HL–LHC civil engineering reaches completion

20 October 2022

After five years of arduous and continuous activity, the main civil-engineering works for the High-Luminosity LHC project (HL–LHC) are on track to be completed by the end of the year. Approved in June 2016 and due to enter operation in 2029, the HL-LHC is a major upgrade that will extend the LHC’s discovery potential significantly. It relies on several innovative and challenging technologies, including new superconducting quadrupole magnets, compact crab cavities to rotate the beams at the collision points, and 80 m-long high-power superconducting links, among many others.

These new LHC accelerator components will be mostly integrated at Point 1 and Point 5 of the ring, where the two general-purpose detectors ATLAS and CMS are located, respectively. As such, the HL-LHC requires new, large civil-engineering structures at each site to house the services, technical infrastructure and accelerator equipment required to power, control and cool the machine’s new long-straight sections.


At each Point, the underground structures consist of a vertical shaft (80 m deep and 10 m in diameter) leading to a service cavern (16 m in diameter and 46 m long). A power-converter gallery (5.6 m in diameter and 300 m long), two service galleries (3.1 m in diameter and 54 m long), two radio-frequency galleries (5.8 m in diameter and 68 m long), as well as two short safety galleries, complete the underground layout. The connection to the LHC tunnel will be made via 12 vertical cores (1 m in diameter and 7 m deep), which will be drilled later and completed during long-shutdown 3 after the removal of the existing LHC long-straight sections.

The two sites generated 120 jobs on average from 2018 to 2021, solely for companies in charge of civil-engineering construction

Luz Anastasia Lopez-Hernandez

The surface structures consist of five buildings. Three are constructed from reinforced concrete to house noisy equipment such as helium compressors, cooling towers, water pumps, chillers and ventilation units. The other two buildings have steel-frame structures to house electrical distribution cabinets, a helium refrigerator cold-box and the shaft access system. The buildings are interconnected via buried technical galleries.

The HL-LHC civil-engineering project is based on four main contracts. Two consultancy service contracts are dedicated to the design and construction administration: Setectpi-CSD-Rocksoil (ORIGIN) at Point 1 and Lombardi-Artelia-Pini (LAP) at Point 5. Two supply contracts are dedicated to the construction of both the underground and surface structures: Marti Tunnelbau – Marti Österreich – Marti Deutschland (JVMM) at Point 1 and Implenia Schweiz – Baresel – Implenia Construction (CIB) at Point 5.

In total, 92,000 m3 of spoil has been excavated from the underground structures, while 30,000 m3 of concrete and 5000 tonnes of reinforcement-steel were used to construct the underground structures. At Point 5, based on the experience of civil engineering for the CMS shaft, groundwater infiltration was envisaged to make HL-LHC shaft excavation difficult. A different execution methodology and a dry summer in 2018 made the task easier, although the discovery of unexpected hydrocarbon layers (not seen during the CMS works) added some additional difficulties in the management of the polluted spoil. At Point 1, the expected quantity of spoil polluted by hydrocarbon was managed accordingly. The construction of the surface structures, meanwhile, required 6 km of anchor piles, 15,000 m3 of concrete, 1400 tonnes of reinforcement-steel and 700 tonnes of steel frames.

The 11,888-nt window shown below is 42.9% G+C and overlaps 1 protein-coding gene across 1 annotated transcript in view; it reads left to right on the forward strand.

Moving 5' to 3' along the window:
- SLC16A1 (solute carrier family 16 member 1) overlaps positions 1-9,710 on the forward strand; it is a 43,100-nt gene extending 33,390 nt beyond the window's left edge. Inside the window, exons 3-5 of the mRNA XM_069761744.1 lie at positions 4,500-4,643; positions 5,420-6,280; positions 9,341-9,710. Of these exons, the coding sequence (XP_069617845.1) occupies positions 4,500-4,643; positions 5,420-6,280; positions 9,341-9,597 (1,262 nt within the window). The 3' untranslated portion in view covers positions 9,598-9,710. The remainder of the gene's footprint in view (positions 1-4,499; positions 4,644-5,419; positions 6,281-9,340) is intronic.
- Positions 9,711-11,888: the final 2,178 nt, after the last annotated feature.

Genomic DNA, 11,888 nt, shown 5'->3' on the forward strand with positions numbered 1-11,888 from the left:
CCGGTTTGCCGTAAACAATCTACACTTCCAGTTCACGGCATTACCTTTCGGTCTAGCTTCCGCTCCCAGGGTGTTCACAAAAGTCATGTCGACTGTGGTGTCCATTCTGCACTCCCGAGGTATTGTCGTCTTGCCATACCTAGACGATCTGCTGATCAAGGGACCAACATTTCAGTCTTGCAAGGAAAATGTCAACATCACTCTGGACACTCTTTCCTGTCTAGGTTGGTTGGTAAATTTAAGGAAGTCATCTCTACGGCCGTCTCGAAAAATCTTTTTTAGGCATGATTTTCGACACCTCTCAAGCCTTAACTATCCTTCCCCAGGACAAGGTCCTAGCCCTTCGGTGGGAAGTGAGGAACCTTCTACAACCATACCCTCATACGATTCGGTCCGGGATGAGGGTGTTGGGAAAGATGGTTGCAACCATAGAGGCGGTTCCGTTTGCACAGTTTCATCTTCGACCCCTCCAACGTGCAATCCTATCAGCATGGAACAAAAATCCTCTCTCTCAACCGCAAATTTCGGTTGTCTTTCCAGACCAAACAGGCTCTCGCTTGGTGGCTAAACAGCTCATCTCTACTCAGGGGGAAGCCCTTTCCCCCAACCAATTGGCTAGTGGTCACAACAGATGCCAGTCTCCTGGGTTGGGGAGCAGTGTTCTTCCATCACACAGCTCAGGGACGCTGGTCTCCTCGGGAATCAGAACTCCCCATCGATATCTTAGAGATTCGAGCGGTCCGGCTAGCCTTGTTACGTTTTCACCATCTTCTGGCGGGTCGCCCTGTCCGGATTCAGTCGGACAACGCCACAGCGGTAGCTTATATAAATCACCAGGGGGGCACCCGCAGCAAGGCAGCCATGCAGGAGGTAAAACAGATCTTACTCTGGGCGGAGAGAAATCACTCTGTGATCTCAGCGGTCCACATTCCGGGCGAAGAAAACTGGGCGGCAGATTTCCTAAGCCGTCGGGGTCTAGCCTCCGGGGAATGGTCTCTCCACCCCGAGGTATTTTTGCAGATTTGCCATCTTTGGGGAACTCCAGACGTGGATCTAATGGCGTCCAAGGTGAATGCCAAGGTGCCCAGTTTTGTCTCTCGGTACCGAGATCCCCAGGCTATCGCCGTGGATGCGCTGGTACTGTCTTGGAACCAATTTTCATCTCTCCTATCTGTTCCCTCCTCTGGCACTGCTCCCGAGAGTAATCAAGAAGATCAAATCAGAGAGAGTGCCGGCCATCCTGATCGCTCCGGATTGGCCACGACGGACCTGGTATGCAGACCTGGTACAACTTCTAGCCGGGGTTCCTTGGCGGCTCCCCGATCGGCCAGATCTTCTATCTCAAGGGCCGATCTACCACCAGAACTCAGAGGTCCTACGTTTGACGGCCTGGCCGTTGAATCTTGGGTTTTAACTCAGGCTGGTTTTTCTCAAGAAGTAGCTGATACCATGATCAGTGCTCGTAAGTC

“The two sites generated 120 jobs on average from 2018 to 2021, solely for companies in charge of civil-engineering construction,” says Luz Anastasia Lopez-Hernandez, head of the project-portfolio management group of the site and civil-engineering department.

Special care was taken to limit worksite nuisance with respect to CERN’s neighbours. Truck wheels were systematically washed before leaving the worksites, and temporary buildings were erected on top of the shaft heads to limit the noise impact of the excavation work. The only complaint received during the construction period was related to light pollution at Point 5, after which it was decided to limit worksite lighting during nightfall to the minimum compatible with worker safety. As the excavation of the two shafts started in 2018 in parallel with LHC operation, special care was taken to limit the vibration level by using electrically driven road-header excavators.

The COVID-19 pandemic, which, among other things, required the two worksites to be closed for several weeks in 2020, caused a delay of one-to-two months with respect to the initial construction schedule. The Russian Federation’s invasion of Ukraine also impacted activities this year by delaying some deliveries.

“The next step is to equip these new structures with their technical infrastructures before the next long shutdown, which will be dedicated to the installation of the accelerator equipment,” says Laurent Tavian, work-package leader of the HL–LHC infrastructure, logistics and civil engineering.

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